Who Does What?

All Northerners have a responsibility to care for the land and water. In the Northwest Territories (NWT), a number of organizations play leadership roles in carrying out this shared responsibility, called environmental stewardship. These include Aboriginal governments, the territorial and federal governments, co-management boards, regulatory boards, environmental non-governmental organizations, communities and industry.
 
Water Monitoring
Water monitoring activities have been conducted in the NWT by governments, communities, industry and other parties for many years. This historical information provides a window to the past and helps us understand our current environmental conditions. We have long-term, continuous data from some monitoring programs that go back 50 to 60 years. Other programs offer data sets that capture a snapshot in time.
 
The following departments have key water management or monitoring roles in the NWT. Further information on these and other departments can be found in Appendix E of Northern Voices, Northern Waters: NWT Water Stewardship Strategy (the Water Strategy).
 

 
Environment and Natural Resources , Government of the Northwest Territories
Environment and Natural Resources, Government of the Northwest Territories (ENR-GNWT) is the authority responsible for water resources management, and therefore has an important role to play in maintaining the integrity of northern waters. ENR-GNWT manages the NWT’s inland and offshore water resources though the administration and co-management of the Northwest Territories Waters Act, the Mackenzie Valley Resource Management Act and Regulations, and the Arctic Waters Pollution Prevention Act. In Canada, water resources have been transferred to the provincial governments, except for Environment Canada’s federal roles and responsibilities under the Canada Water Act and international trans-boundary agreements. ENR-GNWT supports programs and initiatives under the Water Strategy, including community-based monitoring and transboundary water negotiations. ENR also supports safe drinking water through source water protection using a multi-barrier approach;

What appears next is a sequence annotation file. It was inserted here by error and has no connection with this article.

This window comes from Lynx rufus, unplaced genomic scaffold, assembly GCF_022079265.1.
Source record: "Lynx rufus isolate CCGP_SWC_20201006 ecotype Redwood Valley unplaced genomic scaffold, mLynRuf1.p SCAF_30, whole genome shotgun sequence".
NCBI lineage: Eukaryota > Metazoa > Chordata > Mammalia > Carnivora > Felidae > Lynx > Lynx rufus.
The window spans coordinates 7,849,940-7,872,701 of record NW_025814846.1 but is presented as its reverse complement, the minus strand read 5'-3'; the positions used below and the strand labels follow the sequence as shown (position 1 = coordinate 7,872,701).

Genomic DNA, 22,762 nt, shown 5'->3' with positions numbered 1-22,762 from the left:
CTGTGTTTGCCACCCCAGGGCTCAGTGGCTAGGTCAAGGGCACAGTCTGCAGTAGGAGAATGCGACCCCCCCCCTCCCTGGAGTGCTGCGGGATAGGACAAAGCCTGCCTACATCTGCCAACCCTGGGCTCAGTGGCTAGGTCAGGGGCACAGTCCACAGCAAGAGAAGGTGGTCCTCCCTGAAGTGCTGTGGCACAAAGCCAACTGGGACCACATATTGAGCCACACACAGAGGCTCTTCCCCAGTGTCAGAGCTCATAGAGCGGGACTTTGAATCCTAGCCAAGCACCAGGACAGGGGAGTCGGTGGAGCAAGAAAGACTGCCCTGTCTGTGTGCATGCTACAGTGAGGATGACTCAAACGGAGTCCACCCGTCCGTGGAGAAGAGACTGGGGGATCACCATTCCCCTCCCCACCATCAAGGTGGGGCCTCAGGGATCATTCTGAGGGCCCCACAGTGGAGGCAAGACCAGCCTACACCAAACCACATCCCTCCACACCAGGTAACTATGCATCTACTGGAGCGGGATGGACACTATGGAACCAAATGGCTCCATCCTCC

Environment Canada
In the NWT, Environment Canada collects, processes, publishes and distributes surface water quantity and quality data on a national basis through the authority of the Canada Water Act, formal agreements with ENR-GNWT, other government departments and the private sector. For real time water quantity data (water level and flow) click here and for archived water level and flow data click here. For information on water quality monitoring and to request water quality data for the NWT click here.
 
Other Departments of Government of the Northwest Territories (GNWT)
The GNWT, through various departments, is responsible for public water supply regulation and environmental protection within the territory. Some of the departments which address water-related issues include:
 

 
Regulatory Boards
Regulatory boards regulate the use of land and water through the issuance of water licences and land use permits, and play an important role in managing our water resources. Relying on the data provided by other parties and lessons learned through previous experience, these boards are responsible for evaluating development proposals to determine any potential impacts on land and water.
 
If a water licence is issued by a board, there is generally a requirement for some form of monitoring program. As projects proceed, monitoring programs show whether impacts are occurring as predicted, and whether the steps used to mitigate them are working as anticipated. Sometimes mitigation measures may need to be adjusted, requiring a water licence, land use permit or environmental agreement to be modified.
 
Monitoring programs provide the information necessary to respond and make these types of decisions in an efficient manner. Scientists, governments, Aboriginal groups, industry and non-government organizations have a vested interest in ensuring any cumulative effects of development are closely monitored.
 
Protected Areas Agencies
Protected areas often have important water stewardship responsibilities, and water may be covered in protected area monitoring and management plans. The NWT Protected Areas Strategy process uses existing federal and territorial laws to protect the land. To find out more click here. Several organizations are involved in the Steering Committee that guides the implementation of the Protected Areas Strategy. The NWT Protect Areas Strategy is currently developing a freshwater classification, described here.